19. Meet the yeti family from the Himalayas of Tibet. Father, their strong, proud leader who is over three hundred years old; Uncle Otto, a shy, book lover who is self-conscious about going bald; Grandma, who grumbles about everything but loves to sing and yodel (be sure to cover your ears!), and the three children: Lucy, Clarence, and Ambrose. Lucy is a very large yeti who likes to eat, a lot, and occasionally sleep walks herself into dangerous situations. Clarence’s brain doesn’t work so well, [...]

    20. I was saddened to hear that Eva Ibbotson passed away in 2010. I've enjoyed many of her middle grade novels, especially The Secret of Platform 13, Island of the Aunts, and Journey to the River Sea. The Abominables was her final book, published posthumously after her death.Like Island of the Aunts that had selkies, a boobrie, and mermaids, this book also has magical creatures, in this case, yetis. While on a trip to the Himalayas with her father, young Lady Agatha Farlingham is abducted one night [...]

    21. It's kind of uncanny that this was Eva Ibbotson's last book. It features a very old woman to tells stories to yetis, and the yetis have to leave her and she dies. But at the end a new girl, who looks very much like the very old woman, comes into their lives to tell them stories and take care of them like the very old woman did.Maybe I'm being sappy, or maybe this was Eva Ibbotson saying goodbye, and not to worry because there will be others after her. Maybe I'm just a doofus.

    22. Yetis! One last gem from Eva Ibbotson. Father Yeti takes a young British lady from her tent to look after his 3 young yetis. Lady Agatha brings them up in proper English fashion, and over the years an old yeti - "Grandma" and another yeti "Uncle Otto" also join the family. Now, 100 years later, tourists are coming ever closer to the Yeti's secret refuge and Lady Agatha decides it is best for their safety to send them back to her ancestral estate in England. Con & Ellen's father runs a hotel [...]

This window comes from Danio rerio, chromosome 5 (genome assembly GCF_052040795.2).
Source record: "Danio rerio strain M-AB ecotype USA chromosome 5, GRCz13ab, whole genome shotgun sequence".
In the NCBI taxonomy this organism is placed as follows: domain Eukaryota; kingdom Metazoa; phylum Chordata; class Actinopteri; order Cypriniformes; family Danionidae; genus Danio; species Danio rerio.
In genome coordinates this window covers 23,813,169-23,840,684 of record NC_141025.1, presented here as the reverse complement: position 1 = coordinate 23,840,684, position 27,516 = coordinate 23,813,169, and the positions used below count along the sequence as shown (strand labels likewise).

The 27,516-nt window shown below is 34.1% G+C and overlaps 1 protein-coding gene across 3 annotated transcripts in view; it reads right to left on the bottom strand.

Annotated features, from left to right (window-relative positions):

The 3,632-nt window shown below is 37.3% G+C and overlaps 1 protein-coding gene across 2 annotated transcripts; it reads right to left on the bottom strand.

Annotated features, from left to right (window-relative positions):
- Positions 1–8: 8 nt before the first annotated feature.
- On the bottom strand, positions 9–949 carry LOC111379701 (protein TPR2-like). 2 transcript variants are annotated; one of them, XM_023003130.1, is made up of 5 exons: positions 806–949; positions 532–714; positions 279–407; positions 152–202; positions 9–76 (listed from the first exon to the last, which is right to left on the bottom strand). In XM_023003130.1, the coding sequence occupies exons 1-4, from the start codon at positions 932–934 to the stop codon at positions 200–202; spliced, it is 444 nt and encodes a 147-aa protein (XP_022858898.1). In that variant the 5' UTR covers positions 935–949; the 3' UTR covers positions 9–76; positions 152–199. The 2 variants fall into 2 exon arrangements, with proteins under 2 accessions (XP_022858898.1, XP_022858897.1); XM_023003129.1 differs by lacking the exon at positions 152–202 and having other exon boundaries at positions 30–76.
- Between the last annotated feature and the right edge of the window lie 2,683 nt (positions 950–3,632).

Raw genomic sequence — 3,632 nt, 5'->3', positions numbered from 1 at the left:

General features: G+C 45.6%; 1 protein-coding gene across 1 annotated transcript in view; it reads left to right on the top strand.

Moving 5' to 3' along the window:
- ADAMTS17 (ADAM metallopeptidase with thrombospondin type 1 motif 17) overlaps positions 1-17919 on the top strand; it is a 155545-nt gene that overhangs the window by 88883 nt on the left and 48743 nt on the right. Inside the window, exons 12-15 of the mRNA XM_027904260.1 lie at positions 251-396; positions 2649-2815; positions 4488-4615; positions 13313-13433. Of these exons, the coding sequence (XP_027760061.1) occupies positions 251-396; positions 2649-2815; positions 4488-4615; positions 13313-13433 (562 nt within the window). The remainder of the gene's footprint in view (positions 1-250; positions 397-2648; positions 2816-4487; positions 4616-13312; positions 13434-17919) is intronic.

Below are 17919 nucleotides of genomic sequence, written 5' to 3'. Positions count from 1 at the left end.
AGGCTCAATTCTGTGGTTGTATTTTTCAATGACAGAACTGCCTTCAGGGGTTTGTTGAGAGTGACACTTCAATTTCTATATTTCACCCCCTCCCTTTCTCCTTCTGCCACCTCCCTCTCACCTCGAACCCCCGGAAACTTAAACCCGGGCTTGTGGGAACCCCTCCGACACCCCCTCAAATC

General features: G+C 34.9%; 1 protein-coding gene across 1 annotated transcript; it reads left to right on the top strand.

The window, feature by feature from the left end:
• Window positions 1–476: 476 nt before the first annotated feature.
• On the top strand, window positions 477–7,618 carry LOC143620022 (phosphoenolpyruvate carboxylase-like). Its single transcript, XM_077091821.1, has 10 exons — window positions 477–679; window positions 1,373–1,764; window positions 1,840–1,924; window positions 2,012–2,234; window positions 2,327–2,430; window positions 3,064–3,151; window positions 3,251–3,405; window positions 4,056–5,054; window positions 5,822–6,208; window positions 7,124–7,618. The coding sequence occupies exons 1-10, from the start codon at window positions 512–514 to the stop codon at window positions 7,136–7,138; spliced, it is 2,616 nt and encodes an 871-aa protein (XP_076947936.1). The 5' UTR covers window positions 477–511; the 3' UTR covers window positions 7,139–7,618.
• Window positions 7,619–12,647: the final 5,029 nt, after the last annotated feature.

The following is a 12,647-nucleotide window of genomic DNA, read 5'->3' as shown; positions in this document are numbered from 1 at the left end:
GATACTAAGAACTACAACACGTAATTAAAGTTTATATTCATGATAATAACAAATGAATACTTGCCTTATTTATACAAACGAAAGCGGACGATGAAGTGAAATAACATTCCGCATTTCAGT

23. This is a beautiful story, following a cleverly designed arc taking us on, what turns out to be, quite a traditional fairy tale journey there and back again. Immediately two of the great Thou Shall Nots of fiction for children are totally ignored and we don't mind at all. Firstly, this is very much tell not show, second, we've got talking mystical creatures, both definite no-no's if you read advice about writing for children. But Ibbotsen is a master and this rule-breaking works very well when y [...]

    24. Two big thumbs up for 'The Abominables'--the recommended age is 8-12 but I'm going to read it to my 2 and 5 year olds as the content is not too scary-- and look for more books by the late Eva Ibbotson (this one was finished posthumously by her son and long time editor). Several seem to be about ghosts and witches, which would be great this time of year. I love the writing style and am going to look for more to pre-read next for kid consumption! Age range: I think my oldest could read this but it [...]

    25. The Abominables by Eva Ibbotson is a children's chapter book that is scheduled for release on October 8 2013. This previously unpublished work from a favorite author, The Abominables follows a family of yetis who are forced to leave their home in the Himalayas and make their way across Europe to a possible new home. Siblings Con and Ellen shepherd the yetis along their eventful journey, with the help of Perry, a good-natured truck driver. Through a mountain rescue in the Alps and a bullfight in [...]

    26. Premise: When a family of yetis, raised by an English girl, is nearly discovered by tourists in the Himalayas, they must move to safety all the way in England. But the journey through Europe isn't the only adventure in store for these yetis, who find that a hunting club is very interested in their arrival.Three adjectives that describe this book: amusing, intriguing, whimsicalEva Ibbotson passed away in 2010, but this novel is being published posthumously by her estate. The Abominables is the fi [...]

    27. Welcome to the world of the Abominables, cuddly giants who live in an unexplored warm valley in midst of the snowy mountains of the Himalayas. As in Island of the Aunts, we start with a kidnapping. I fully expect more complaints about this from concerned adult reviewers as if kids are unable to distinguish between fictional kidnapping to move the plot along and the dangers of a real life kidnapping. Come on, people!Little Lady Agatha Farlingham steps out of her tent when she hears a strange nois [...]